He has served as Program Chairman for the IEEE International Symposium on Multiple-Valued Logic (ISMVL), and as guest editor of the Journal of Multiple-Valued Logic and Soft Computing. He is the initiator and general chair of a biennial series of International Workshops on Boolean Problems (IWSBP) which started in 1994, now with 12 workshops. He received the Barkhausen Award from the University of Technology Dresden in 1983.

Christian Posthoff, The University of West Indies
From 1963-1968, Christian Posthoff studied Mathematics at the University of Leipzig. His thesis was titled: "Axiomatic Description of a Finite Class Calculus" (Prof. Dr. Klaua). From 1968-1972, he worked as a programmer and in the field of Operations Research; simultaneously, he did his Ph.D. in 1975 with the thesis "Application of Mathematical Methods in Communicative Psychotherapy." In 1972, he joined the Department of Information Technology at the Chemnitz University of Technology; until 1983, his research activities concentrated on logic design, particularly on numerical methods for Boolean problems. His cooperation with B. Steinbach goes back to these days. Important results have been algorithms and programs for solving Boolean equations with a high number of variables and the Boolean Differential Calculus for the analytical treatment of different problems in the field of logic design.These results have been collected in a monograph Binary Dynamic Systems published simultaneously in Akademie-Verlag Berlin, Oldenbourg-Verlag Munich-Vienna and in the Soviet Union, and allowed the habilitation (Dr.-Ing. habil.) at the Faculty of Electrical Engineering in 1979 and the promotion to Associate Professor. He wrote two textbooks at this time, aimed at a higher level in the theoretical and mathematical training of graduate engineers of information technology. About 1976, he started research activities in Artificial Intelligence.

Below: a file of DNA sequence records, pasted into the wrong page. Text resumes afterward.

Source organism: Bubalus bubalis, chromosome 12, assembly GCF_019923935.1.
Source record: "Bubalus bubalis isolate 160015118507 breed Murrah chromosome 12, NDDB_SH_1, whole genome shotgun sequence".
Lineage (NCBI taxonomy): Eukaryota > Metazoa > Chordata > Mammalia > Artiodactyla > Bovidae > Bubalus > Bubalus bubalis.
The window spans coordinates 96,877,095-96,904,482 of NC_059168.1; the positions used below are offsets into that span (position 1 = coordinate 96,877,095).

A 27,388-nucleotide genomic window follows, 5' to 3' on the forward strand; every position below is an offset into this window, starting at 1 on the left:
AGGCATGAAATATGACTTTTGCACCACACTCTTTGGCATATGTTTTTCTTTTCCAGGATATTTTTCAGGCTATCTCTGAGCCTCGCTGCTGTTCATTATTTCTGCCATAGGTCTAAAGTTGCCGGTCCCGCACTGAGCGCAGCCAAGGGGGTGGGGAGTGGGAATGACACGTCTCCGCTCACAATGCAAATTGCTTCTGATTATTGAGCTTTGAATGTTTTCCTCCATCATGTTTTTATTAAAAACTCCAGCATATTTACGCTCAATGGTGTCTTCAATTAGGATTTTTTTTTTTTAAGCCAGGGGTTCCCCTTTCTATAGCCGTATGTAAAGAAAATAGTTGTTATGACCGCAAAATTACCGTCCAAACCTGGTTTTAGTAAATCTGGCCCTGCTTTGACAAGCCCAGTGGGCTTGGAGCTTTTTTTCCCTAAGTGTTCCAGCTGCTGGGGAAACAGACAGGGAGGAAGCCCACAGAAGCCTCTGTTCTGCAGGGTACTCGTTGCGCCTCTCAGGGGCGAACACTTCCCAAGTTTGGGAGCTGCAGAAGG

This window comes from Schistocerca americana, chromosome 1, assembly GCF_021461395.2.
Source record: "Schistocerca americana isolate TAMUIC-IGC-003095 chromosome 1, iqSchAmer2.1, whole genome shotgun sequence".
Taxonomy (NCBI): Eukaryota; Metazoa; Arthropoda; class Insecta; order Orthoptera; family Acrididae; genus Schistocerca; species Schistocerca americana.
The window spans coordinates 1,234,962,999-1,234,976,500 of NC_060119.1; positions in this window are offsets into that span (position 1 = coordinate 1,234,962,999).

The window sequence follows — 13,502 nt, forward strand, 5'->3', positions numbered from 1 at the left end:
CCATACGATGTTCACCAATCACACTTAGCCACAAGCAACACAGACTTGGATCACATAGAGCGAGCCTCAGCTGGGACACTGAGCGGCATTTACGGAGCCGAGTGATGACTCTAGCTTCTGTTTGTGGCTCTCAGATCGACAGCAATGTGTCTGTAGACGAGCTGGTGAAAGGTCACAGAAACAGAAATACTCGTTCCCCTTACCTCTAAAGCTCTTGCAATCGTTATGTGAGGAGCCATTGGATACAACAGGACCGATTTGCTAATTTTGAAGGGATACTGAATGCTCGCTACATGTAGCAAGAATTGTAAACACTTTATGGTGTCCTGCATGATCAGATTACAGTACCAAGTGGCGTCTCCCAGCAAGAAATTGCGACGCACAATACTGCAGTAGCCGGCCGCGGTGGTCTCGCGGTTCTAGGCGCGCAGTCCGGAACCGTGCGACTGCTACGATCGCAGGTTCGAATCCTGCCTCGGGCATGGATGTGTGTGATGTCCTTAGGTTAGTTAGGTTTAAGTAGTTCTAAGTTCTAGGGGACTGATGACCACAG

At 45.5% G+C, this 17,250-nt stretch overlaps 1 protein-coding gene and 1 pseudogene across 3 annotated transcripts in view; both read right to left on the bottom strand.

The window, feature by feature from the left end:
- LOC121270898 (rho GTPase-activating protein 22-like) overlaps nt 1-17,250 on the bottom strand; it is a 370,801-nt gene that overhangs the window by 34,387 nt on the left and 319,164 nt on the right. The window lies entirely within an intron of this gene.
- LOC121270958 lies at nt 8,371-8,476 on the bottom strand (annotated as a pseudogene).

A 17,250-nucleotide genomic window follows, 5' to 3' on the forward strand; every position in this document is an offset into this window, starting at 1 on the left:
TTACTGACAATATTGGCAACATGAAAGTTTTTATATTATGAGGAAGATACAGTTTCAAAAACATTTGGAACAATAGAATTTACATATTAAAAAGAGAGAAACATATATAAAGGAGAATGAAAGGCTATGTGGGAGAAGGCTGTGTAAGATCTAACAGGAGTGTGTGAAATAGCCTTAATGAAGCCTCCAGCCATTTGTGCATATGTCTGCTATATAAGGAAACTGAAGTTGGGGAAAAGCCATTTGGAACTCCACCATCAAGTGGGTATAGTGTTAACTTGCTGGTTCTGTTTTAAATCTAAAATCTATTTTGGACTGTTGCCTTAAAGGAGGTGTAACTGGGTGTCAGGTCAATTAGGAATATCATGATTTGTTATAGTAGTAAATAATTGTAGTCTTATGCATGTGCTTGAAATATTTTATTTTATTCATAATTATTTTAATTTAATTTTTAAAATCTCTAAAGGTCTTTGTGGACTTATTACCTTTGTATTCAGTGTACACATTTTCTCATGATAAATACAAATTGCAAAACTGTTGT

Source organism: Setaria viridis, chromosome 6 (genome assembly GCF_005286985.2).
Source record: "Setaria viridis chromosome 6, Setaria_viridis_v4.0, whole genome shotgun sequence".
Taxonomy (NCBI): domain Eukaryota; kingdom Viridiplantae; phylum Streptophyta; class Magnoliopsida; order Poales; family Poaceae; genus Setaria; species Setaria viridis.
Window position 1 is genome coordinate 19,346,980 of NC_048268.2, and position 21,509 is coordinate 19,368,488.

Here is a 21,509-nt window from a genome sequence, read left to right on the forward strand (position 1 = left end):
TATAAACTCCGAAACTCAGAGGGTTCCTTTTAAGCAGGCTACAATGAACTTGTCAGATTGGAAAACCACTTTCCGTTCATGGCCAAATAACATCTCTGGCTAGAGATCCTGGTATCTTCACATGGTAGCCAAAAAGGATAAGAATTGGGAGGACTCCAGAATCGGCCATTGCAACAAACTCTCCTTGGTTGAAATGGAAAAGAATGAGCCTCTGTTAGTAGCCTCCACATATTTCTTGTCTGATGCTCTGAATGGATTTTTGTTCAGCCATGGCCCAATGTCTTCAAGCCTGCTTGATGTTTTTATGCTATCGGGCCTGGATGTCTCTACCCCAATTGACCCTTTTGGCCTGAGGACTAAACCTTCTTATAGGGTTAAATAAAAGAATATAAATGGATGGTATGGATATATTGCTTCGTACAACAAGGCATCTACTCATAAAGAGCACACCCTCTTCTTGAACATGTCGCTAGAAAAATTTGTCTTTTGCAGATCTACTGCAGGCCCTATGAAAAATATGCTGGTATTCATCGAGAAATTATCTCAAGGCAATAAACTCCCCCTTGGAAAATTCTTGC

In 1983, Posthoff started as Full Professor of Computer Science in the Department of Computer Science at the same university, with the aim of starting the program in Computer Science in 1984. In 1984, he became Head of the Institute of Theoretical Computer Science and Artificial Intelligence and Research Director of the Department of Computer Science. An independent direction of research activities within AI, investigations of computer chess and other strategic games, arose from his love for chess. His research activities concentrated on the application of fuzzy logic for the modeling of human-like "thinking" methods, the learning from examples, the construction of intelligent tutoring systems, the application of inference mechanisms, the construction of systems for diagnosis, and configuration. In cooperation with colleagues from different areas of mechanical engineering and medicine, he has been supervising the construction of several expert systems. He received the Scientific Award of the Chemnitz University of Technology four times.

In 1994, he moved to the Chair of Computer Science at the University of The West Indies, St. Augustine, Trinidad & Tobago. From 1996-2002 he was Head of the Department of Mathematics & Computer Science. His main focus was the development of Computer Science education at the undergraduate and graduate level to attain international standard. In 2001, he received the Vice-Chancellor's Award of Excellence. He is the author or co-author of 19 books and many publications in journals and conference proceedings.